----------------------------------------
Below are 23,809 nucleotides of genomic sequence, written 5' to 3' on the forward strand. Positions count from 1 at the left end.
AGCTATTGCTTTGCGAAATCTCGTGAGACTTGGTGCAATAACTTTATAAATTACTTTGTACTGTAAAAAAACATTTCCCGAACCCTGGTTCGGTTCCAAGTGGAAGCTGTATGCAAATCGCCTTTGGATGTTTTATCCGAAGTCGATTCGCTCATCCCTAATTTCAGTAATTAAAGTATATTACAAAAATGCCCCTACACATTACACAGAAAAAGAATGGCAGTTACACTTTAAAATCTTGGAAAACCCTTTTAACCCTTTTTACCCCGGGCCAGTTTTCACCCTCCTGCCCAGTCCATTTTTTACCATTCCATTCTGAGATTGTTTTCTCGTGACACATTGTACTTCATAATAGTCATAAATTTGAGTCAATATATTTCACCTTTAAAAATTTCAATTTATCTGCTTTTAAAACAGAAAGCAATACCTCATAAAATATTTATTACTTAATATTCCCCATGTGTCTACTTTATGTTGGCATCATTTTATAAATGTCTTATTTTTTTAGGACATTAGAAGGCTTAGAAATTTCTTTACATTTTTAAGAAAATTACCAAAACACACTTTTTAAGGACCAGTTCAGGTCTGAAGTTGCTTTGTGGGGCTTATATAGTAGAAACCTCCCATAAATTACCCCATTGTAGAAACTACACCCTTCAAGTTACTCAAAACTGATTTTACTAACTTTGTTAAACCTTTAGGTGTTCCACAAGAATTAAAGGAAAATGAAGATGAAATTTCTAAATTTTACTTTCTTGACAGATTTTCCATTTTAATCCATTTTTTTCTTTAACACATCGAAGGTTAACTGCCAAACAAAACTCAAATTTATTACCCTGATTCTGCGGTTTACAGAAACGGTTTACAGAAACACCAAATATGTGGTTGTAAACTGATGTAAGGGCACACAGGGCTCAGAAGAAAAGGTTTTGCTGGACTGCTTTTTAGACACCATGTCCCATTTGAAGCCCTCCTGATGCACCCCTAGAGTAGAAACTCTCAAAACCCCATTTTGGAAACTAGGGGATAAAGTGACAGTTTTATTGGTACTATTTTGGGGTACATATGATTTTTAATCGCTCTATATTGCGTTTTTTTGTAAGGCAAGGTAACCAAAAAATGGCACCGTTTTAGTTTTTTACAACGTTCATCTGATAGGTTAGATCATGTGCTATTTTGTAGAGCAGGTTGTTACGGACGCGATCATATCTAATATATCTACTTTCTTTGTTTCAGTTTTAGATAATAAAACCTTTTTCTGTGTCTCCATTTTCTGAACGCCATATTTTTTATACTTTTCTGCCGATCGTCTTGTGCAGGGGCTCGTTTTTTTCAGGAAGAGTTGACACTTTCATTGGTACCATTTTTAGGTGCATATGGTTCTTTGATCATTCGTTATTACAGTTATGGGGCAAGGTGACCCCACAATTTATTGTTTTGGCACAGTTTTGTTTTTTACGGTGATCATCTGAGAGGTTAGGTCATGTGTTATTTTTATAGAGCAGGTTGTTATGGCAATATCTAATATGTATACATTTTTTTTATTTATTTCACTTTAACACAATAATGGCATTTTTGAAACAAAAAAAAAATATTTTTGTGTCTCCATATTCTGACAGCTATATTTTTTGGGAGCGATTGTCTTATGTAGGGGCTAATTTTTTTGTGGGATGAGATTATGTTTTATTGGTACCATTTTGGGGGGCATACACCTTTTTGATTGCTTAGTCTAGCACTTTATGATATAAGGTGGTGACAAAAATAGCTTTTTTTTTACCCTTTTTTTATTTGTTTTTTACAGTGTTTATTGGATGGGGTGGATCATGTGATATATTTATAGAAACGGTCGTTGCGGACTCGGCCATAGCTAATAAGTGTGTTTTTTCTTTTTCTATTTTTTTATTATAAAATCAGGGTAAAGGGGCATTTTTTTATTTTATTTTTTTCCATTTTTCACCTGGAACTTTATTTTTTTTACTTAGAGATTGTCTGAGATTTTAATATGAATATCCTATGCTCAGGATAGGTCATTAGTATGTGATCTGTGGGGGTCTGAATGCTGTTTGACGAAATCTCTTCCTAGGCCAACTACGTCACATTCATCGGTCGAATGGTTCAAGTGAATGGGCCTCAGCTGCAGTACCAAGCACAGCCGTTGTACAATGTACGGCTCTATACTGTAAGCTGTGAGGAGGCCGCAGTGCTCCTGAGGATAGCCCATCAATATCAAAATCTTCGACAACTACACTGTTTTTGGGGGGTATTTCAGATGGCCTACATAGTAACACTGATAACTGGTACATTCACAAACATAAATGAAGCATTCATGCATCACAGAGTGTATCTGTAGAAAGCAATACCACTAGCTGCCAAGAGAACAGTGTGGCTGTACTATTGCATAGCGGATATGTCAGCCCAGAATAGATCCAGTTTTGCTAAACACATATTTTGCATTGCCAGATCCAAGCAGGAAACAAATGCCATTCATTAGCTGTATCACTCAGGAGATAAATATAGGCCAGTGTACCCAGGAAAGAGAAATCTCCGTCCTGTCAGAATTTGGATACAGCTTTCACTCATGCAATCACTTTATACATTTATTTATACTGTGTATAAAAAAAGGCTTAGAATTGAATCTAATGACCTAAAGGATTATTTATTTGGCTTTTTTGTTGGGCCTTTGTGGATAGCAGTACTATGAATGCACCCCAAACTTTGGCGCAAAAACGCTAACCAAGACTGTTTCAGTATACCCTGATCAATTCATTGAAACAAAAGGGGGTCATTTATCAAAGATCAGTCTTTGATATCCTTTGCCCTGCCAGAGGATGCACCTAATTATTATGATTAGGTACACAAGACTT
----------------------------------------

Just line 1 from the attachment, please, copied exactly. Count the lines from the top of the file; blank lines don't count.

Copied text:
Below are 23,809 nucleotides of genomic sequence, written 5' to 3' on the forward strand. Positions count from 1 at the left end.